We have been sold a false bill of goods and the scales have fallen from our eyes. The mute now have a voice to combat the culture…to give an expression to their (and ours) discontent.

Tyler represents Jack’s desire to be a strong male rather than the passive slave to culture. And we are left to ponder our own emasculation. Are we simultaneously repulsed by Jack’s emasculation and attracted to Tyler’s freedom? If so, is that symptomatic of our own emasculation?

Saturday, March 1, 2008

Fight Club and Consumption

This past week I had my class view Fight Club. While I had seen the film many times before, I had not seen it for several years. This viewing opened up several new layers of the film that over the next few days I want to spend some time wrestling with.

I saw the film first in 1999 when the film came out against the advice of a good friend who was thoroughly disappointed with the lack of fighting. He had hoped that it for a boxing movie to which Fight Club is sure to disappoint. The film is certainly violent, but it serves a different purpose than a film like Rocky where the hero rises against the odds to greatness. Fight Club uses violence as a subtext to explore what is necessary to subvert the dominant paradigm of consumption.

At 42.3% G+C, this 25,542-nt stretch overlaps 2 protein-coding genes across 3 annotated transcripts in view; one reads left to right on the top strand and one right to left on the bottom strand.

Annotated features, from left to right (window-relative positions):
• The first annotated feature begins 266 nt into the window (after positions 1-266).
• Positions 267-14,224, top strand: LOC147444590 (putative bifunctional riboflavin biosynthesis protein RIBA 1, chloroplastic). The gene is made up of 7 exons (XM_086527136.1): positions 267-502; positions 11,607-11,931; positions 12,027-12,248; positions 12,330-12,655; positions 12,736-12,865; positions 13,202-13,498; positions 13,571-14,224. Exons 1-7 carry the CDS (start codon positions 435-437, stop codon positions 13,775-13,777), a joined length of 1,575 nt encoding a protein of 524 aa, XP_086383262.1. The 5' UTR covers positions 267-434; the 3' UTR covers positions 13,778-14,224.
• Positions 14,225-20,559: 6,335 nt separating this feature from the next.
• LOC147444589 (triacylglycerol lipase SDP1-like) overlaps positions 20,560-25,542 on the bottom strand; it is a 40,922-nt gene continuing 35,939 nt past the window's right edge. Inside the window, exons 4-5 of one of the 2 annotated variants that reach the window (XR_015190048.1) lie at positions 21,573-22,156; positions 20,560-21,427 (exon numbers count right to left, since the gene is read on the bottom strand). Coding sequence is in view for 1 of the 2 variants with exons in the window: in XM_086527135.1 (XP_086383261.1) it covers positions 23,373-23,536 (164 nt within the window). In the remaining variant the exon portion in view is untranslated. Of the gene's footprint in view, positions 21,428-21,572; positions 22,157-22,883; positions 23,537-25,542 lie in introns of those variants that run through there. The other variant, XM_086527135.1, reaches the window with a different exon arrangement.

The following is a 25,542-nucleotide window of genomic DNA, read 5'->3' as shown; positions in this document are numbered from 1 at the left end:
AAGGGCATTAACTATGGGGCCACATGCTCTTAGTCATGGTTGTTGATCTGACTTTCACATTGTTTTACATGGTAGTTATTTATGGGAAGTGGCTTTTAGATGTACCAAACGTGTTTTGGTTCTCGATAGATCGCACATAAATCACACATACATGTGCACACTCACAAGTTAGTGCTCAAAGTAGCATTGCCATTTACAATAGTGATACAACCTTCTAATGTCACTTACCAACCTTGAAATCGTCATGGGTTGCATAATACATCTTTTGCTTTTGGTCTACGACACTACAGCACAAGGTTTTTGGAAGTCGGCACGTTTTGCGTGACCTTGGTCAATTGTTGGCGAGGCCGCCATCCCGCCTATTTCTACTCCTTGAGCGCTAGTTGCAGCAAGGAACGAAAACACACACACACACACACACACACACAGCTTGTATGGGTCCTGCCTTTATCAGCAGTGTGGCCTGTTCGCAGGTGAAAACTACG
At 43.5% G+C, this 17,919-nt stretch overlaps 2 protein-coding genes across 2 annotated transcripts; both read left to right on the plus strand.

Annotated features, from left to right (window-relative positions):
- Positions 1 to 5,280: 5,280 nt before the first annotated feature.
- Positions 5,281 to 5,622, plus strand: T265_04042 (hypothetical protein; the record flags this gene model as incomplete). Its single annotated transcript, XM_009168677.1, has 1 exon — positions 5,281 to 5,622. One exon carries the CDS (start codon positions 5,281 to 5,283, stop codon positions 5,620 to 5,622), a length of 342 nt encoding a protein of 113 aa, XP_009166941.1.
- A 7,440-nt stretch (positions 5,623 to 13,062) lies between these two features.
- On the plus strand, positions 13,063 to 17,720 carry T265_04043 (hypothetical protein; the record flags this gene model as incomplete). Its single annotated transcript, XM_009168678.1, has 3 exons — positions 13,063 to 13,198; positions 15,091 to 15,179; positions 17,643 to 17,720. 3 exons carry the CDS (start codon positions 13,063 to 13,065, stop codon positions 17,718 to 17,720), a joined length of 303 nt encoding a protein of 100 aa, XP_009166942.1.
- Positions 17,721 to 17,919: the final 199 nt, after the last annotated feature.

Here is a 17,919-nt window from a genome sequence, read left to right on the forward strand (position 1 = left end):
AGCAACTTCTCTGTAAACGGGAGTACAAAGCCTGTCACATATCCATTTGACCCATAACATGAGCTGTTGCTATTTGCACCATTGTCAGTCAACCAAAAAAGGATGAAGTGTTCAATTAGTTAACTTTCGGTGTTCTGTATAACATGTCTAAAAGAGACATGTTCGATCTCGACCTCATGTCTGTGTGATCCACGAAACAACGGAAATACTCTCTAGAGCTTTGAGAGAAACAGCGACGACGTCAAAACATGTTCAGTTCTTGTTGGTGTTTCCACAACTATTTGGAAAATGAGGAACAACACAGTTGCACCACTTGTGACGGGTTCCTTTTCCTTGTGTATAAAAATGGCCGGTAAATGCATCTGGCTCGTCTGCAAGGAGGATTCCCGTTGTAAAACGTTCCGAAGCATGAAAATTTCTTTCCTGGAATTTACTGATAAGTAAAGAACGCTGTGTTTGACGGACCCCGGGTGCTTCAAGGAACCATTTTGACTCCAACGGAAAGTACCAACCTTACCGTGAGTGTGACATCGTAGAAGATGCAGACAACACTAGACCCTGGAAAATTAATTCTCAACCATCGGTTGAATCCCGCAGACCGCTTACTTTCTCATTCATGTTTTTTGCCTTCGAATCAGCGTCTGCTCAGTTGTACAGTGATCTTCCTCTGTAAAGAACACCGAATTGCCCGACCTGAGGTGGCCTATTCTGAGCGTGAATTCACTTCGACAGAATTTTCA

Fight Club is a scathing critique of our branded and consumable identities. The Narrator played by Edward Norton, who remains nameless save a few 3rd person references as “Jack” is shackled by societies addiction to things. The fact that he largely remains nameless is suggestive of two things: 1) that he finds his identity in those things he buys and 2) Jack is a sort of everyman in which we are to see that we too are kept by these consumeristic desires.